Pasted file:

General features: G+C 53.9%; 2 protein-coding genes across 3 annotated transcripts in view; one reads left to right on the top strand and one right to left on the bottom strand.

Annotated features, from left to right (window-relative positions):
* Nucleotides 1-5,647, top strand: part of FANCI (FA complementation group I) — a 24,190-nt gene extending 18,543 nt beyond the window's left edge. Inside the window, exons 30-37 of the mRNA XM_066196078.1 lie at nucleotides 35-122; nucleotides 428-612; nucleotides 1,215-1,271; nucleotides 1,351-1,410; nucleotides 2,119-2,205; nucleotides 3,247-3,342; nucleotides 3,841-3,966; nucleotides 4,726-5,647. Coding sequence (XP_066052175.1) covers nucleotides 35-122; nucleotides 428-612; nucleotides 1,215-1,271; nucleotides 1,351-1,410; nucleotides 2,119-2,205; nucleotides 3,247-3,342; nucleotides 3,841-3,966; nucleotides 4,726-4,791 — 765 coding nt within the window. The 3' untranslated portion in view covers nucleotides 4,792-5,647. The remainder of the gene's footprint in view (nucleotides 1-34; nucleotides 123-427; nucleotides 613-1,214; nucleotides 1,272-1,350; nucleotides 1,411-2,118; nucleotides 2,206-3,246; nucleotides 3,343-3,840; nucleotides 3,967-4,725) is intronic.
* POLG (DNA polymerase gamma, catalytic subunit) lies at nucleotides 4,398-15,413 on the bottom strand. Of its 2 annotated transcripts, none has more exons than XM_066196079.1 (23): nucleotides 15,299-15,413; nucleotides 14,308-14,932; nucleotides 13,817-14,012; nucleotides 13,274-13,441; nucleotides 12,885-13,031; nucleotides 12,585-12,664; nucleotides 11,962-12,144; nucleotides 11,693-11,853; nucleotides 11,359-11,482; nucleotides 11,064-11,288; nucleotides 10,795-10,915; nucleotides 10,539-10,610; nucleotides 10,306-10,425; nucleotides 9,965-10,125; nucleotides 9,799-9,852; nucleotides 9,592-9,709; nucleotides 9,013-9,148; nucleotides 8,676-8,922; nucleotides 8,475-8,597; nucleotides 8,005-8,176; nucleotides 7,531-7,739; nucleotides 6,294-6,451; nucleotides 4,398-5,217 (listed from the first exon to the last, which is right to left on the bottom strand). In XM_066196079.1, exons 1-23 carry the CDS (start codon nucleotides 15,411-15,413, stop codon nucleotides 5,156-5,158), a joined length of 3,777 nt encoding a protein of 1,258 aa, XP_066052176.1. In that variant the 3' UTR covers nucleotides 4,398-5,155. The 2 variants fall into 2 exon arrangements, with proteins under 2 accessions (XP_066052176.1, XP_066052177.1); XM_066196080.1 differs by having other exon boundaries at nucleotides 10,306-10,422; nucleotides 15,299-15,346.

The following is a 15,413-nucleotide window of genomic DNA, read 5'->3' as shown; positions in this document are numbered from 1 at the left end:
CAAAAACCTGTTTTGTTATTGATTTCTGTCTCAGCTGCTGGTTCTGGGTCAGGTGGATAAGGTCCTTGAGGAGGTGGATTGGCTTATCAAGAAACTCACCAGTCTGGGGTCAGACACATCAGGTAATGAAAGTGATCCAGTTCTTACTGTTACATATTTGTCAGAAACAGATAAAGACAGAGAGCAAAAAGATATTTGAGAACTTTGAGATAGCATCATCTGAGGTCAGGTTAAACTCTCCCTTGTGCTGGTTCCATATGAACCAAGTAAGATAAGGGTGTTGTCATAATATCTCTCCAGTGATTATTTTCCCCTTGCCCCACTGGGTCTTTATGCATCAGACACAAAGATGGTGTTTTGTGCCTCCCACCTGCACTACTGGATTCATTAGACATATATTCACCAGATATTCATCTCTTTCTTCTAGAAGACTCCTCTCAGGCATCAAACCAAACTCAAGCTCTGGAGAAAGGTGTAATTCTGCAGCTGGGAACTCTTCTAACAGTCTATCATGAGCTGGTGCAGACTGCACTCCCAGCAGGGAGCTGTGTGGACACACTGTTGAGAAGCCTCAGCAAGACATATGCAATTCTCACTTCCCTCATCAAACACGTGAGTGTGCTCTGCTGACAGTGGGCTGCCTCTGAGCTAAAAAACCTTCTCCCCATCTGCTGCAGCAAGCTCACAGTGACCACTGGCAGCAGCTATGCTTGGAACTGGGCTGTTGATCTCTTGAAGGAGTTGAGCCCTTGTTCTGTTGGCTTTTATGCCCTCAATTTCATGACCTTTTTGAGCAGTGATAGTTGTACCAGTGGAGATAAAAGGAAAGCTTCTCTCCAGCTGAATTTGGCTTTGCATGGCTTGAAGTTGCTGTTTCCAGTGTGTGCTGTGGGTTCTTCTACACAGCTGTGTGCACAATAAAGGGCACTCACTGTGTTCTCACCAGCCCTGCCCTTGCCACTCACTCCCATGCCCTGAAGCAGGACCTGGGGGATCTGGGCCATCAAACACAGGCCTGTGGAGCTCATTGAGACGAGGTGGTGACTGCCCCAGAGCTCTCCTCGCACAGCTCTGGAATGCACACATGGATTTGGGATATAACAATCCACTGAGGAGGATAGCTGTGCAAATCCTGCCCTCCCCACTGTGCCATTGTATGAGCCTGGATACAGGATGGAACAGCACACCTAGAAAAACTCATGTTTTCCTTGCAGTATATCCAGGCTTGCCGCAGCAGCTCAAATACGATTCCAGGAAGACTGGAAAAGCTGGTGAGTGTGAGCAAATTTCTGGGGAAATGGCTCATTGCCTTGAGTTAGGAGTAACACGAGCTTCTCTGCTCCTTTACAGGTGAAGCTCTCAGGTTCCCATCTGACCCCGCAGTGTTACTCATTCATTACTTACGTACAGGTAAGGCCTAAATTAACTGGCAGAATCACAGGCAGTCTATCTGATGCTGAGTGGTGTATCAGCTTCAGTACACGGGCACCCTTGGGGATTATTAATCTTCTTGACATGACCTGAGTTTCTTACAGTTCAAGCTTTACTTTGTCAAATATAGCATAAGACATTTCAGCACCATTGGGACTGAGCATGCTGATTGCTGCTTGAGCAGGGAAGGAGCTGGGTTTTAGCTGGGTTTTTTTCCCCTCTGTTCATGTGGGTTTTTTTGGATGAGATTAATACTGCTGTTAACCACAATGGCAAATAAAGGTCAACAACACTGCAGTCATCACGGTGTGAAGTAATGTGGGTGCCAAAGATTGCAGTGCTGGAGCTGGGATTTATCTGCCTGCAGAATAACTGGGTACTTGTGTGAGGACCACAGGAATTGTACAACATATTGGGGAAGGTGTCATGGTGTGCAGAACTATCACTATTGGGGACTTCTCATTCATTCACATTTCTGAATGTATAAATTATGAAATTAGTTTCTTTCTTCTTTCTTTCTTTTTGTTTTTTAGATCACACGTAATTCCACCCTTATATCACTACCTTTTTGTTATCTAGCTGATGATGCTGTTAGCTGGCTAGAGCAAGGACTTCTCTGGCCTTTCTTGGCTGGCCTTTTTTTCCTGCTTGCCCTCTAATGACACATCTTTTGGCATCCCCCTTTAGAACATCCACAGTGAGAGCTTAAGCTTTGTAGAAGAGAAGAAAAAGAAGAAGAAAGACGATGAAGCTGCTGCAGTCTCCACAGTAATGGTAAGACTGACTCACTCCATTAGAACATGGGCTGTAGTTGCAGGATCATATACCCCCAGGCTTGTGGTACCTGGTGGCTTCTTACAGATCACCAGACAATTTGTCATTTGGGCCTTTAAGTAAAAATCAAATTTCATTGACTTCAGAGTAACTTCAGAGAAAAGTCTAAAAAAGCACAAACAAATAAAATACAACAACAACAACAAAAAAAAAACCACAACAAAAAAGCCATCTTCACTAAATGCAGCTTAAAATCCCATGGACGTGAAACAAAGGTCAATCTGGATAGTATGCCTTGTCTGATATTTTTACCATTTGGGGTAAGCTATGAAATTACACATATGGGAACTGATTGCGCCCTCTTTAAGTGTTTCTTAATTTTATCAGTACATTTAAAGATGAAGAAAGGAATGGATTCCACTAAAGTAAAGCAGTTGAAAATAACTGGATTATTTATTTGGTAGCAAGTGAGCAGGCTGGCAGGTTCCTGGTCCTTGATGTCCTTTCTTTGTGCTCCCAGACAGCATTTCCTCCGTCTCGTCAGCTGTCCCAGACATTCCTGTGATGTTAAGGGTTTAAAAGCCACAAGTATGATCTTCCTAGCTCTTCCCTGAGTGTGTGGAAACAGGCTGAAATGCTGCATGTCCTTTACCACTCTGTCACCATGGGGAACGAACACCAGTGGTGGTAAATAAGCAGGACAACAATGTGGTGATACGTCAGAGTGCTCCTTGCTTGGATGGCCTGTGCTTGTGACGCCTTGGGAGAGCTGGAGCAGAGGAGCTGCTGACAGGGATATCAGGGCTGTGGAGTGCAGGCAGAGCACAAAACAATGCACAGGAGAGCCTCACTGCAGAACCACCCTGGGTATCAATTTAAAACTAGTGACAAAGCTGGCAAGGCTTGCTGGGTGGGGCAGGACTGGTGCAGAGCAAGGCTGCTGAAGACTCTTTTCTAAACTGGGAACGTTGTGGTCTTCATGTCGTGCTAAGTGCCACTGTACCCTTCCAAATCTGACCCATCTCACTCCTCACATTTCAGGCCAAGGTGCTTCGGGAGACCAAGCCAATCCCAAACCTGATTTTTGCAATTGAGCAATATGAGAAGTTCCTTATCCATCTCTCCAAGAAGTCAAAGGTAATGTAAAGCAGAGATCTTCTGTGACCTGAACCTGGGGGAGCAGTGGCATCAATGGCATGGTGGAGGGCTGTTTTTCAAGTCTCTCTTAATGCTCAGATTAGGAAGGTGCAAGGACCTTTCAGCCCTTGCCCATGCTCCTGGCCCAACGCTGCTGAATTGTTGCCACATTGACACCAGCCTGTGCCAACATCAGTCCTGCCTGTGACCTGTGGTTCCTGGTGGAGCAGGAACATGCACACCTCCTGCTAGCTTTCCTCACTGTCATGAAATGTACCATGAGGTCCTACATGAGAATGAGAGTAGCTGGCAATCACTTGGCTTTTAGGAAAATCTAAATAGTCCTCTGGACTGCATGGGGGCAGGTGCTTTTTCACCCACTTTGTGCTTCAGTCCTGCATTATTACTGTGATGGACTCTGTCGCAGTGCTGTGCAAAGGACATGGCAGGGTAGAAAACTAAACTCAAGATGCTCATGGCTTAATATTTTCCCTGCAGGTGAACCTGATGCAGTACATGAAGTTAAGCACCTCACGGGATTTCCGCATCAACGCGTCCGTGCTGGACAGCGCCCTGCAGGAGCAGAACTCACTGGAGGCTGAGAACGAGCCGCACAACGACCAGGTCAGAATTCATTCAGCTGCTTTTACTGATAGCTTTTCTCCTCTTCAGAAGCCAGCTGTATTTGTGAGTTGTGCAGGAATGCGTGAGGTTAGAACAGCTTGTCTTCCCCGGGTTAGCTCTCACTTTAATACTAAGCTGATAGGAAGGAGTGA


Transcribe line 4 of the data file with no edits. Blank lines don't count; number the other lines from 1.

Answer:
* POLG (DNA polymerase gamma, catalytic subunit) lies at nucleotides 4,398-15,413 on the bottom strand. Of its 2 annotated transcripts, none has more exons than XM_066196079.1 (23): nucleotides 15,299-15,413; nucleotides 14,308-14,932; nucleotides 13,817-14,012; nucleotides 13,274-13,441; nucleotides 12,885-13,031; nucleotides 12,585-12,664; nucleotides 11,962-12,144; nucleotides 11,693-11,853; nucleotides 11,359-11,482; nucleotides 11,064-11,288; nucleotides 10,795-10,915; nucleotides 10,539-10,610; nucleotides 10,306-10,425; nucleotides 9,965-10,125; nucleotides 9,799-9,852; nucleotides 9,592-9,709; nucleotides 9,013-9,148; nucleotides 8,676-8,922; nucleotides 8,475-8,597; nucleotides 8,005-8,176; nucleotides 7,531-7,739; nucleotides 6,294-6,451; nucleotides 4,398-5,217 (listed from the first exon to the last, which is right to left on the bottom strand). In XM_066196079.1, exons 1-23 carry the CDS (start codon nucleotides 15,411-15,413, stop codon nucleotides 5,156-5,158), a joined length of 3,777 nt encoding a protein of 1,258 aa, XP_066052176.1. In that variant the 3' UTR covers nucleotides 4,398-5,155. The 2 variants fall into 2 exon arrangements, with proteins under 2 accessions (XP_066052176.1, XP_066052177.1); XM_066196080.1 differs by having other exon boundaries at nucleotides 10,306-10,422; nucleotides 15,299-15,346.